Friday, April 26, 2013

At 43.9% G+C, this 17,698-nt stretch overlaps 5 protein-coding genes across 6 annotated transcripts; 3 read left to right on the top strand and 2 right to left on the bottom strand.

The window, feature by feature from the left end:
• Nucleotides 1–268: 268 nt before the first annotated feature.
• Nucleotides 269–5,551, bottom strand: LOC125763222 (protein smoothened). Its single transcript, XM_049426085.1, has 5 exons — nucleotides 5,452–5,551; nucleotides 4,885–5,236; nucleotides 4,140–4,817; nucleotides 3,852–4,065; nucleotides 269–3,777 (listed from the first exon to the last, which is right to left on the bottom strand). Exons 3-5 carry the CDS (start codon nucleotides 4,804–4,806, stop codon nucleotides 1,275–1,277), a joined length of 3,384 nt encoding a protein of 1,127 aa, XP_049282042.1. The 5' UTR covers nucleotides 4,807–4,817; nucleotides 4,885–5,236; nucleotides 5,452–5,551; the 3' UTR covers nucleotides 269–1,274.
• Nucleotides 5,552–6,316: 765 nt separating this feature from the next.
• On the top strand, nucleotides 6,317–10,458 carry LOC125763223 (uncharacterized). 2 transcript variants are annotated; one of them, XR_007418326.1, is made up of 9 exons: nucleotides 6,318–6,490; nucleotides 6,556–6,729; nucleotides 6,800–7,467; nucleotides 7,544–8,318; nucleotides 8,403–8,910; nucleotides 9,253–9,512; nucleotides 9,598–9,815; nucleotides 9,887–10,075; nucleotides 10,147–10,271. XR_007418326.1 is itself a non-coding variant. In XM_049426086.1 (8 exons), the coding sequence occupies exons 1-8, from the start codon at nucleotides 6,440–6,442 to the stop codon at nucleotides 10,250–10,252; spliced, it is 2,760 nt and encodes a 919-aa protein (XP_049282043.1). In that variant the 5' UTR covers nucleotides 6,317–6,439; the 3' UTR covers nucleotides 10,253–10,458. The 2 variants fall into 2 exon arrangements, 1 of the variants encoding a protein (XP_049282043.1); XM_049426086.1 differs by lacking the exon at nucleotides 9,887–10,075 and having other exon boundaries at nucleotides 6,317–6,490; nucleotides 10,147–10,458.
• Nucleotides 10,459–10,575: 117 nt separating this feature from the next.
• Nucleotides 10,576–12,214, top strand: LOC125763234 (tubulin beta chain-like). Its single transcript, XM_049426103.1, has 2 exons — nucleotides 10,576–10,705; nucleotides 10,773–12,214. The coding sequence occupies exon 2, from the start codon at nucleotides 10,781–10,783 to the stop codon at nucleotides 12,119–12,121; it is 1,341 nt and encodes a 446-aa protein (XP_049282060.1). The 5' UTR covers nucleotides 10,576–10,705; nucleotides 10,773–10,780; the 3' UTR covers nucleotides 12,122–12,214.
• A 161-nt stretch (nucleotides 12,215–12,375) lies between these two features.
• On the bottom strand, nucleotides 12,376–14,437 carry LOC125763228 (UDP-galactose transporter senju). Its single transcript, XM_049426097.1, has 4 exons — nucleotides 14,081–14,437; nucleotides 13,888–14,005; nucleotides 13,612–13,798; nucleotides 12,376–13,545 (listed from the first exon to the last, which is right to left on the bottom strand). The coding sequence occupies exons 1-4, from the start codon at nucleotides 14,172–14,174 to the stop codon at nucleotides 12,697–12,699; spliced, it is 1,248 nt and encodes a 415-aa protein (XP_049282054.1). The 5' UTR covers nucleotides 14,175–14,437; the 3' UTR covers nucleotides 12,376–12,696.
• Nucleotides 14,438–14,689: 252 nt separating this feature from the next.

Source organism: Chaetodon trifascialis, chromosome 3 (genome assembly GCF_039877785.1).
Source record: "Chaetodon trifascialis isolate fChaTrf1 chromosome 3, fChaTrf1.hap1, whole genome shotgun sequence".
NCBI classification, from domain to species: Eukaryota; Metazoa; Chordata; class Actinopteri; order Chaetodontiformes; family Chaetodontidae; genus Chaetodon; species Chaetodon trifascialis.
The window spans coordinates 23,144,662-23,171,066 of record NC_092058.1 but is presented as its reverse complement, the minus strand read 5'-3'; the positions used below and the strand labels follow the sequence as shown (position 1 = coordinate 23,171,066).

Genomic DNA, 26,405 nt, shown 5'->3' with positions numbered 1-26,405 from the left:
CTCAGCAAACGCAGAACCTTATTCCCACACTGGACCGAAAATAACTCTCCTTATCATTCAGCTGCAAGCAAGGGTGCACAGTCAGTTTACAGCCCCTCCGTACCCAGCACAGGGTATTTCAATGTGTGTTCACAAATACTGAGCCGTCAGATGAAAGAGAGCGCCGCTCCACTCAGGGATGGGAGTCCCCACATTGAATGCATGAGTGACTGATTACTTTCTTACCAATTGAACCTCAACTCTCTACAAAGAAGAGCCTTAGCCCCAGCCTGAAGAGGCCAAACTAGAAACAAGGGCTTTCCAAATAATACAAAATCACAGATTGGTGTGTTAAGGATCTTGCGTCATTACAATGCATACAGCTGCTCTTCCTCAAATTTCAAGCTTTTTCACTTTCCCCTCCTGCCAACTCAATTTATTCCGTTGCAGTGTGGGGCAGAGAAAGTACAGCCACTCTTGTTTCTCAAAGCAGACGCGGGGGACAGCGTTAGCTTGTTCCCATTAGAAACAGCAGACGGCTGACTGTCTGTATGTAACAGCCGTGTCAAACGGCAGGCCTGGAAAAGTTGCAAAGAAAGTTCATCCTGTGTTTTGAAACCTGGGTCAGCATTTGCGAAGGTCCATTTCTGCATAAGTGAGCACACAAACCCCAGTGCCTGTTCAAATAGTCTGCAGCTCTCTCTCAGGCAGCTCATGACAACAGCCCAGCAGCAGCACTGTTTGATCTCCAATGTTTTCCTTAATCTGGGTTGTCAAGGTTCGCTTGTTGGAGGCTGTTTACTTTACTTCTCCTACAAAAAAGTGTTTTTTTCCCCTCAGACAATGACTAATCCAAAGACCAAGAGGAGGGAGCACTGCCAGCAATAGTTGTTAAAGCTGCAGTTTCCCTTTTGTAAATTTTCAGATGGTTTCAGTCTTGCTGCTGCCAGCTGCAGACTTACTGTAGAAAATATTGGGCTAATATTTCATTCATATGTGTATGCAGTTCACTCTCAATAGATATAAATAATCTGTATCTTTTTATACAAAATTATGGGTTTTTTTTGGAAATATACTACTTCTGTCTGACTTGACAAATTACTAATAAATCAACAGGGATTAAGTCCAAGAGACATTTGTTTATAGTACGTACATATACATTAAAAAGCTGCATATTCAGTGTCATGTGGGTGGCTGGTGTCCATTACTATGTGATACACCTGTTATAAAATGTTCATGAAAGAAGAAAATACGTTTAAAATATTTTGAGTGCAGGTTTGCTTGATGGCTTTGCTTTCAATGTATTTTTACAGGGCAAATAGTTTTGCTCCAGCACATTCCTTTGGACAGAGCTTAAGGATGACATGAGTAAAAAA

If there were a town in the center in the middle of the Andes, Copahue might be it. Oh, and if you ever plan on visiting, it has to be from December through April. Yes, Copahue is only inhabited during the summer months. After that all of its residents move to either Caviahue, Locahue or even further and this tiny village ceases to exist with roadblocks installed in Caviahue to stop the curious – or lost!. Every November, people move back, build and repair the damage from the brutal winter storms, snows and wind, reopen hotels, restaurants and the complex, stock up on supplies and then settle in until April when they move and nature has its way again. Located near the Argentine – Chilean border close to the base of Copahue volcano at an elevation of about 7,000 ft (2,150 meters) its name actually means “sulphur” in the Mapuche language. This is very apt given the perpetual odor in the air. Steam just fills the air of this tiny Andean village, emitted from the thermal complex itself, stone fumaroles that have been built along the streets and steam vents dotting the landscape and which appear to have simply peeled away the earth’s layers like onion skin in order to escape from its core. With the volcano adding to the steam, I can almost feel my skin and body, thirsty from months of the dry Patagonia wind, drink in the moisture and humidity and hydrating all my cells one by one. The campground is located above the town to the west and gave us a superb view of both the village and the volcano capped in perpetual snow and ice, which at almost 10,000 ft. (3,000 meters) looms over us. As I watch the smoke blossom from it, I remark to Tom that while a “small” eruption would be interesting to watch, I hope it doesn’t have a big one and bury us in ash. We had been told that there are geophysicists and geologists in the area to observe and monitor any activity and due to the eruption at the height of tourist season had put a dampener on visitors to the town. We took a walk around with Winston, past the tiny chapel which looked as though at best it would hold 50 people, past a few small hotels with restaurants attached, past the thermal complex which we will visit tomorrow, past three open air thermal pools, one of which was a therapeutic mud bath which we also hope to try out and all the while breathing in the sulpherous, steam laden air. We walked the four main streets, passing many of the stone fumaroles built into the sidewalk and avoiding open vents from which steam belched out with bubbles and to the sound of popping, rather like lots of balloons being burst one by one. The town is small and our entire walk, with many stops for photographs covered the entire village took only about 30 minutes. Back at the RV, we cooked dinner and planned our day at the thermal complex. During the night the wind picked up and began to rock the motorhome even though we thought we would be protected by the mountains on one side and another large motorhome right next to us.